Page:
The WECF warns that some chemicals widely used in the production of dry goods may be very damaging for health

The Women in Europe for a Common Future Organization (WECF) published in October 2013 a report on the textile industry and the current issue of dangerous chemicals presence in clothes. Textiles manufacturing is indeed associated with huge consumption of chemicals, some of which are hazardous or potentially hazardous for people’s health.

This concern is even more urgent because researches demonstrated that children are more in danger than adults: fetus, newborns, infants and children are more sensitive to the toxic effects of chemicals, and this could lead then to suffer any kind of life-long disease, such as cancer. Apart from children, even adult workers and consumers are affected by polluted garments.

The lack of transparency in the textile production chain affects directly producers, the people working at the factories. In the main dry goods exporting countries, such as India or Bangladesh, chemical use restrictions are not the same as those in Europe; rather there is a substantial lack of them. Chemical substances which have been demonstrated to be hazardous for the health are regularly employed in less developed countries, harming workers, who in addition are underpaid and are compelled to work in unsafe working conditions.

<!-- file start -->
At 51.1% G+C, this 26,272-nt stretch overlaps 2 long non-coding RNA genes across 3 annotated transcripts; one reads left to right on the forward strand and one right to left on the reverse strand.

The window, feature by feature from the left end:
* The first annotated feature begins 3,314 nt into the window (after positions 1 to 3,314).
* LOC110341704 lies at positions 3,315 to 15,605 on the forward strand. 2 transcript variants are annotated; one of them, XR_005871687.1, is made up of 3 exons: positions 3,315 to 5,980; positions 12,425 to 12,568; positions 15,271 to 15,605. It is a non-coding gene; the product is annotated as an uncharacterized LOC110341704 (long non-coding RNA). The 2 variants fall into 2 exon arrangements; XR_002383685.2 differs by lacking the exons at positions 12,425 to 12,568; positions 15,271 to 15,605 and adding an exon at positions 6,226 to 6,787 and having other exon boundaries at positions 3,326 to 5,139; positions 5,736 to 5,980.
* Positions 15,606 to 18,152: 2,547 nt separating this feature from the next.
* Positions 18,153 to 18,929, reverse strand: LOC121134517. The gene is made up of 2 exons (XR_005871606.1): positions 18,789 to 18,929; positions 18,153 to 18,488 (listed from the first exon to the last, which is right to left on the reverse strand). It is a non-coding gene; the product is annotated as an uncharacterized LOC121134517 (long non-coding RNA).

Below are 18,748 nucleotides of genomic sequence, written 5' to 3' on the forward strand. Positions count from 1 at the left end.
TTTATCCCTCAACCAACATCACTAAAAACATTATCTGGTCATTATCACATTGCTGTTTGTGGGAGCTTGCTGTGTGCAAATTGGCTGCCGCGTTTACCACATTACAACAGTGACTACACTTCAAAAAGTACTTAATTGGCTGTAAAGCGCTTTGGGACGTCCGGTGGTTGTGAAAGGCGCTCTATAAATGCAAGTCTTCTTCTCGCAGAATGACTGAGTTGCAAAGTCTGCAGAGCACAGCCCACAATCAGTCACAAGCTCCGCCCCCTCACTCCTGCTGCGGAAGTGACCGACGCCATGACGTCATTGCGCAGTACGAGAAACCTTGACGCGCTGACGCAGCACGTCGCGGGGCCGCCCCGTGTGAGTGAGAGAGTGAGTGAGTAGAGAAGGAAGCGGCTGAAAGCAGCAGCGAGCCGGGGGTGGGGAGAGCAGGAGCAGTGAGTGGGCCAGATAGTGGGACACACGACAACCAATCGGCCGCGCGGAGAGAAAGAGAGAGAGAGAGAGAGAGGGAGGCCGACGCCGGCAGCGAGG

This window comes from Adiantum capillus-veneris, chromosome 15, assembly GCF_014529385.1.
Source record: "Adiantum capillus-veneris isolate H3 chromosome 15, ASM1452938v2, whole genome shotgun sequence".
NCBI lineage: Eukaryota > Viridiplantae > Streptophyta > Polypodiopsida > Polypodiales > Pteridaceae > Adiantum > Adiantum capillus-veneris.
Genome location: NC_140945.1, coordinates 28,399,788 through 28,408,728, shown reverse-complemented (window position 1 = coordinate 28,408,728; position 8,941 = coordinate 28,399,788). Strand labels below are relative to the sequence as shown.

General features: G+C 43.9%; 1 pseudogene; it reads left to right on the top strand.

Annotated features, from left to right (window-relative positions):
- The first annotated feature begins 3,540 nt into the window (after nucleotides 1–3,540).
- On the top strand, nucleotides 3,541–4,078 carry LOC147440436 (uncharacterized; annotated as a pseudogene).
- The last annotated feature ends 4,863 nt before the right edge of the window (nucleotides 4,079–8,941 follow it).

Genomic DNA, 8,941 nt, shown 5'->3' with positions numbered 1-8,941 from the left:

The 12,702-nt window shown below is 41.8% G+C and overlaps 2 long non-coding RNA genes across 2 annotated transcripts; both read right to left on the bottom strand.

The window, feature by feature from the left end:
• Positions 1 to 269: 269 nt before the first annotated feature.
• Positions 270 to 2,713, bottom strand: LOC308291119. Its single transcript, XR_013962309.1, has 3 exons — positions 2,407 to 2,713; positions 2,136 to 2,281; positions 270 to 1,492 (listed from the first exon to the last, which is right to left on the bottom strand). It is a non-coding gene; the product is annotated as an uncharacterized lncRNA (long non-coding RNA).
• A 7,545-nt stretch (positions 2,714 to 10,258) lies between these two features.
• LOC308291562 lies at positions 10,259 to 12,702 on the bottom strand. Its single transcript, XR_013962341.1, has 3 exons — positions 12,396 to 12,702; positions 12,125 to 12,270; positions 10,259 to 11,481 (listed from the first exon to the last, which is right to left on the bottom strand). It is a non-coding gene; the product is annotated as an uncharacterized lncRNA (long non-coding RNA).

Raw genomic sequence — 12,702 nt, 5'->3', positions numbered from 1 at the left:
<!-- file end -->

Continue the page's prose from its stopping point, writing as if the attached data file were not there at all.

In western countries, even though restrictions are followed up, people get in touch with harmful chemicals because of the clothes coming from foreign countries. Final garments may contain, whether intentionally or not, several toxic substances. Researches shown that the most common are: pre/poly-flourinated chemicals (PFCs), antibacterial chemicals, phthalates, heavy metals, nonylphenol ethoxylates (NPEs) and non-ylphenols (NPs). The damaging consequences of the exposure to these substances are explained in the paper.

The paper also explains how pollution develops throughout the whole textiles production chain. It points out the lack of legislation regarding some pollutants: the EU ban is valid only for some substances which are compounds of only some products. There is also a defect of communication of the materials used within the production process: companies do not communicate on the chemical content of their articles, because this may put at risk sales.

The executive summary of the WECF paper also provides a complete list of the most common textile labels in Europe, which may help the consumer in choosing harmful chemical-free products.